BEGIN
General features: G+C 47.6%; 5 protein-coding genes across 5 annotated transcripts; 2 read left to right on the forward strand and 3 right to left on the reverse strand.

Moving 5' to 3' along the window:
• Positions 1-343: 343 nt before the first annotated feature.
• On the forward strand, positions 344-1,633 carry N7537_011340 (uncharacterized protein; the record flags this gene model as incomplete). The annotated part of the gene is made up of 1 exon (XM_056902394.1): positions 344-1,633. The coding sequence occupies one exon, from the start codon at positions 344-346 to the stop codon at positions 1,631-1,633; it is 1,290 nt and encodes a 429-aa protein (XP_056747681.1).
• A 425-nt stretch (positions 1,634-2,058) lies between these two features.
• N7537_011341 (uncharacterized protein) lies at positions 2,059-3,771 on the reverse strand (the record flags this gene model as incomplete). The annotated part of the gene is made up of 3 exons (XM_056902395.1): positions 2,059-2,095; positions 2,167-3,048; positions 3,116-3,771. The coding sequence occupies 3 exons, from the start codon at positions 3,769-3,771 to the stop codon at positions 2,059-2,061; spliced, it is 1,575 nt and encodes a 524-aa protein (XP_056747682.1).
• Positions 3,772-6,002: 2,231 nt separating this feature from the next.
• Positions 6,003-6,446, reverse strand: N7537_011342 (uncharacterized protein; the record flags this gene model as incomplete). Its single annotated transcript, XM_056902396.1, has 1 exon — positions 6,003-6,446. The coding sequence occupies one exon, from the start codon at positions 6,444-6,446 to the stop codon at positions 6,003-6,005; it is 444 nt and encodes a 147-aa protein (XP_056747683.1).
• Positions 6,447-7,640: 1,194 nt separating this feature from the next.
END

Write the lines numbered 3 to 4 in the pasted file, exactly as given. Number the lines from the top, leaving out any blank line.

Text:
• Positions 1-343: 343 nt before the first annotated feature.
• On the forward strand, positions 344-1,633 carry N7537_011340 (uncharacterized protein; the record flags this gene model as incomplete). The annotated part of the gene is made up of 1 exon (XM_056902394.1): positions 344-1,633. The coding sequence occupies one exon, from the start codon at positions 344-346 to the stop codon at positions 1,631-1,633; it is 1,290 nt and encodes a 429-aa protein (XP_056747681.1).